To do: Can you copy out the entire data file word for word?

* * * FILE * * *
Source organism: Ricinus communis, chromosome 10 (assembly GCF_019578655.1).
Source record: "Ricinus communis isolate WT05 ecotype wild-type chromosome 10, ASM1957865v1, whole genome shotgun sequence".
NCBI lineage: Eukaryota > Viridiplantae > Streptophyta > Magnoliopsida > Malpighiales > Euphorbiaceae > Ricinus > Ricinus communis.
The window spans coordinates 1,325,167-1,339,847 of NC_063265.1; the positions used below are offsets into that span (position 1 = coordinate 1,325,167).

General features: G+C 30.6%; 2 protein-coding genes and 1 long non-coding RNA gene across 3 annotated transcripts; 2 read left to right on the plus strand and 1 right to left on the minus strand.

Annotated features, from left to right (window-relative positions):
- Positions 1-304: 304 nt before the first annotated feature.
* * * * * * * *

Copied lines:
Source organism: Ricinus communis, chromosome 10 (assembly GCF_019578655.1).
Source record: "Ricinus communis isolate WT05 ecotype wild-type chromosome 10, ASM1957865v1, whole genome shotgun sequence".
NCBI lineage: Eukaryota > Viridiplantae > Streptophyta > Magnoliopsida > Malpighiales > Euphorbiaceae > Ricinus > Ricinus communis.
The window spans coordinates 1,325,167-1,339,847 of NC_063265.1; the positions used below are offsets into that span (position 1 = coordinate 1,325,167).

General features: G+C 30.6%; 2 protein-coding genes and 1 long non-coding RNA gene across 3 annotated transcripts; 2 read left to right on the plus strand and 1 right to left on the minus strand.

Annotated features, from left to right (window-relative positions):
- Positions 1-304: 304 nt before the first annotated feature.